But violence and neglect are as commonplace in publicly run prisons as private ones, so why the interest in private prisons?  Is a focus on private prison companies even a good idea? Hardcore prison abolitionists like Ruthie Gilmore point out that those working for an end to mass incarceration should not get overly focused on the private prison companies, since they hold less than 10% of the overall prison population.

There may be good reasons, though, to pay private prison companies some special attention.  For starters, there’s the extra ickiness of profiting off of misery.  When Group 4 Falk bought out Wackenhut in 2002[1], George Wackenhut retired with $124 million.  It’s hard to imagine what he did with the millions, considering he already owned one of the largest houses in Florida, a 22,000 square foot beachfront behemoth that is today “exceptionally well-priced at only $22,995,000 reduced from $39,600,000.”  Here, until his death in 2004, George and his wife snacked on prosciutto and visited the drapes in a mansion that, if converted by GEO into a prison, would have had held 576 or so people rather than two, twelve people locked inside each of its 48 rooms.

The ickiness wasn’t just about George; it’s the whole lot of back slappers and mutual back scratchers whose profits rise in direct proportion to the number of people detained.  People like Charles Thomas, who, as a consultant for the Correctional Privatization Commission, was hired by the state of Florida to consider the pros and cons of privatization, Thomas pushed hard for privatization. No wonder – he owned over half a million dollars in stock in Wackenhut and CCA.  Thomas resigned and was fined $20,000 for this indiscretion, but the Commission itself survived another decade, before finally being disbanded for being (gasp) too cozy with GEO and CCA.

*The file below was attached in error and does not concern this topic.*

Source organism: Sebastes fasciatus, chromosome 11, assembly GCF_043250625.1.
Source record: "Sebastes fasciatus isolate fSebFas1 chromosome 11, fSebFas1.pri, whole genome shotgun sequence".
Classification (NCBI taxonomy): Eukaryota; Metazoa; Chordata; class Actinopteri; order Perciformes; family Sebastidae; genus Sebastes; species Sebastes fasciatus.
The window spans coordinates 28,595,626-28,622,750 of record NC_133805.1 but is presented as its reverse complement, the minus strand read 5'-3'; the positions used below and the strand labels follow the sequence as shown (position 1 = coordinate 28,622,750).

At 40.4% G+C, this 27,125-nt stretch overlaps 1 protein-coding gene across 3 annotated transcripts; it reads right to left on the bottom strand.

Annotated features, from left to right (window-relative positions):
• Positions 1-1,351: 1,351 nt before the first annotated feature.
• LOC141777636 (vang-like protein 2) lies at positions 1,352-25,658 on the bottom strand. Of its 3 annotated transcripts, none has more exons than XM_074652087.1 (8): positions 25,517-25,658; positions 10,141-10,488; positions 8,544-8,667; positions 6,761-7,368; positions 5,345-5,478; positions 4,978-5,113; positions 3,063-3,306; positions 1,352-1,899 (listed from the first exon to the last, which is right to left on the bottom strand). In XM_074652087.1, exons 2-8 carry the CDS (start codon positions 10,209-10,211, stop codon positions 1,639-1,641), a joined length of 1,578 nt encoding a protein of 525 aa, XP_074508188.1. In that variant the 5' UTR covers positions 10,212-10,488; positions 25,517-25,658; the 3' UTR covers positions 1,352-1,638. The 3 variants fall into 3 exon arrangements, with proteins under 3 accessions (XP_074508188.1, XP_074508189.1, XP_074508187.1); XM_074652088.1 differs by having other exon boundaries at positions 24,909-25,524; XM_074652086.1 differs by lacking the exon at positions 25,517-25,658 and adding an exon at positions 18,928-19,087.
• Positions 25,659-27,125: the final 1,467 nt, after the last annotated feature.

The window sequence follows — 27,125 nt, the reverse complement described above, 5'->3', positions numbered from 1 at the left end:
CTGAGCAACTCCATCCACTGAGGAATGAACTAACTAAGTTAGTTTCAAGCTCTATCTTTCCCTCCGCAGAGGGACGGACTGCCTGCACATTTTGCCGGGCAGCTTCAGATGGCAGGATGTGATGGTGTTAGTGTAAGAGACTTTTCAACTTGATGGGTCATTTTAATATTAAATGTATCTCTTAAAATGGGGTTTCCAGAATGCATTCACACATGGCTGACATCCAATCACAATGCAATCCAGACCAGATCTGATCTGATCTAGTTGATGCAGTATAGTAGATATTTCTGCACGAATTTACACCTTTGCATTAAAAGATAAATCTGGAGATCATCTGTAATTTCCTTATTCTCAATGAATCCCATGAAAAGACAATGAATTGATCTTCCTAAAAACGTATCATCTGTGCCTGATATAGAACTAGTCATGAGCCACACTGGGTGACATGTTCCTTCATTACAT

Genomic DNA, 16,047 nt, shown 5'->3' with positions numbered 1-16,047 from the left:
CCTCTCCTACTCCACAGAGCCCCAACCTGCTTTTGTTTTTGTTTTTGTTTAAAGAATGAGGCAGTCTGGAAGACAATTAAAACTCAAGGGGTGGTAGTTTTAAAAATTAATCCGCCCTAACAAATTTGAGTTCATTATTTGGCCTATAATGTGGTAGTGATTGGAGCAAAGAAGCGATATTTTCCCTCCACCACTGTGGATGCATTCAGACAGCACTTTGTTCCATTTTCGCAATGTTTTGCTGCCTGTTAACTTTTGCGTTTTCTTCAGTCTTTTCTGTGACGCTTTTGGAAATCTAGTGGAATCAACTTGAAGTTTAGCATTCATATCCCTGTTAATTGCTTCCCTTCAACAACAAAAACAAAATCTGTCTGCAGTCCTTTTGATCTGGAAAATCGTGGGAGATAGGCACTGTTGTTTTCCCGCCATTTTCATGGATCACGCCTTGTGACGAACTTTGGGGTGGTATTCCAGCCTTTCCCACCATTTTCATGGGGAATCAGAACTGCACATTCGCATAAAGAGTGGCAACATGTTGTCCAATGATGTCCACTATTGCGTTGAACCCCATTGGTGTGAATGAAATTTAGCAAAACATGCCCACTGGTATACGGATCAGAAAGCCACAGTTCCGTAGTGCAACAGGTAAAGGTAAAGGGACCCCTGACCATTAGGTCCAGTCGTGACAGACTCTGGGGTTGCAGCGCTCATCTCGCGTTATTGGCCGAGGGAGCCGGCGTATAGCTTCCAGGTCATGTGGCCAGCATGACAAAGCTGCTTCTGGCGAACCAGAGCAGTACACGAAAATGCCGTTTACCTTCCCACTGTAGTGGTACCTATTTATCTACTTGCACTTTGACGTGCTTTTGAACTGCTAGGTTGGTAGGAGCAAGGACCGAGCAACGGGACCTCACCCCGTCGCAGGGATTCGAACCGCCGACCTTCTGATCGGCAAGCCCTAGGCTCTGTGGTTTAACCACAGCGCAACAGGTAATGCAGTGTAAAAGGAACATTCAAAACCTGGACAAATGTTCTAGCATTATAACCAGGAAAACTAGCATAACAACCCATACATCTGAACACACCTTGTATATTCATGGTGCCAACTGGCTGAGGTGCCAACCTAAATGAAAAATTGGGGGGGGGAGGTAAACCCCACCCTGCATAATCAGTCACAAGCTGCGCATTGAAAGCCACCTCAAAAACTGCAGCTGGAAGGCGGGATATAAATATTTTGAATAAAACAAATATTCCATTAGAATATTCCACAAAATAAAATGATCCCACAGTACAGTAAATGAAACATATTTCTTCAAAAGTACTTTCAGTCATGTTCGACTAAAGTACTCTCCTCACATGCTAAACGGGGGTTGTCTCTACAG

Focusing on private prison companies also has the advantage clear targets.  A national prison divestment campaign coordinated by Enlace, for example, has zeroed in on the role of Wells Fargo, as a holder of 8% of GEO stock.

And then there’s the love of a good story, about the extremely close ties between Wackenhut/GEO and the federal government – the CIA especially – that have had conspiracy theorists abuzz for decades.  George Wackenhut teamed up with three other ex-FBI agents to form his first security company after leaving the FBI at the age of 34.  During the Cold War, Wackenhut put together the nation’s largest private collection of files on suspected communists, dissidents, subversives – dossiers on at least three million Americans, probably more.  And then, the relationships with the CIA got deeper…the link above is to a 1992 SPY Magazine article.  Believe what you will.

Whatever the truth value of the rumors that Wackenhut/GEO was/is engaged in private domestic spying and/or did the work too dirty for the CIA  (is there such a thing?), there is something concretely, economically important about the immigrant detention slice of GEO’s pie.  There’s market coverage, certainly, with over half the immigrants detained while in deportation proceedings held in a privately run facility.  What’s astounding about this 50% number is that just six years ago, when the New York Times ran a story about how President Bush’s tough Immigration Enforcement Benefits Prison Firms, CCA and GEO held less than 20% of the immigrants in detention.

From the point of view of GEO, what’s most important about ICE contracts is simply their contribution to the company’s bottom line.  In 2006, ICE contracts made up 5% of the GEO’s income.  That percentage has since tripled, to 14% of GEO’s income.